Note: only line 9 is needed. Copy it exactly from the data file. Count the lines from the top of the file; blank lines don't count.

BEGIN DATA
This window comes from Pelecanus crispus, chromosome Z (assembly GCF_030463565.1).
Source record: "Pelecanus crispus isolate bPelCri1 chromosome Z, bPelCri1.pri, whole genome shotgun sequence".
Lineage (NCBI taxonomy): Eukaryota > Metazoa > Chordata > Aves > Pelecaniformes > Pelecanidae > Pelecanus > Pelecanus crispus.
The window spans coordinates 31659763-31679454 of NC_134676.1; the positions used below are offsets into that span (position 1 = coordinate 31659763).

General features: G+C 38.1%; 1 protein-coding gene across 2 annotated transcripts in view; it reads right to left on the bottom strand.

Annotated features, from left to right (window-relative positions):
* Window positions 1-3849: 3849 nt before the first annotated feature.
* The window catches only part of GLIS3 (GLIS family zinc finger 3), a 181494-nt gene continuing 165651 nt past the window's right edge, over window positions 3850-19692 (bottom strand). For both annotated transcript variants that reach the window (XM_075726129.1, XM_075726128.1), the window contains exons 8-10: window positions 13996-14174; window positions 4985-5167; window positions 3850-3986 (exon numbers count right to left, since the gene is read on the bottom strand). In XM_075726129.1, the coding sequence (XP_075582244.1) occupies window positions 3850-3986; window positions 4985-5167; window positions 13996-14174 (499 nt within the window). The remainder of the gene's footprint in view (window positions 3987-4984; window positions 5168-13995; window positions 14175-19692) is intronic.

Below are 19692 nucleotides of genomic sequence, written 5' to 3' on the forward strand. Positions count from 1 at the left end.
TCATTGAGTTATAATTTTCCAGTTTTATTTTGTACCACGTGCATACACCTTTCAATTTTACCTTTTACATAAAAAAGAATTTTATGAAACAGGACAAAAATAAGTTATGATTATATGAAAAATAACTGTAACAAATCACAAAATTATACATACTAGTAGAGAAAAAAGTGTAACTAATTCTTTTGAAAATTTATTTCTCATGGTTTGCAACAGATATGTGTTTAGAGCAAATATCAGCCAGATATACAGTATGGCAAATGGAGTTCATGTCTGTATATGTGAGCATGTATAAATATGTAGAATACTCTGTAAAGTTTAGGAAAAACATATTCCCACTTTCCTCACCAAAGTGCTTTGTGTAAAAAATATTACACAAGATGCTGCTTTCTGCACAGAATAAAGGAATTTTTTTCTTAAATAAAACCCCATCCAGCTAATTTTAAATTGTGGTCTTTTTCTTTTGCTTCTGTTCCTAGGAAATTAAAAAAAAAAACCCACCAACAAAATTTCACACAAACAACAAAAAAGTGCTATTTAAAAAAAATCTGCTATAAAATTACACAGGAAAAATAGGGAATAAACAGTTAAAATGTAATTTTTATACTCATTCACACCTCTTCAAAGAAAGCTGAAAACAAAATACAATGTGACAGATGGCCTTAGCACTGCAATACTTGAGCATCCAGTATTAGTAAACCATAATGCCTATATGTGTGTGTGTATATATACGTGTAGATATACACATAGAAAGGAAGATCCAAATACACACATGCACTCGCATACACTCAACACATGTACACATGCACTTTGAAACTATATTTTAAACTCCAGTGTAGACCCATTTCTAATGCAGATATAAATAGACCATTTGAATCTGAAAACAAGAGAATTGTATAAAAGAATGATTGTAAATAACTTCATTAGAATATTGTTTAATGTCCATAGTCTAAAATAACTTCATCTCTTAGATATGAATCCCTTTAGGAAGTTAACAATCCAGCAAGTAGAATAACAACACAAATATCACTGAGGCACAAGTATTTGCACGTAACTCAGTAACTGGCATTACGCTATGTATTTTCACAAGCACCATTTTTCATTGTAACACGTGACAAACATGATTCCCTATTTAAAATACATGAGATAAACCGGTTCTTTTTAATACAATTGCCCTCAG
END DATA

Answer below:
Below are 19692 nucleotides of genomic sequence, written 5' to 3' on the forward strand. Positions count from 1 at the left end.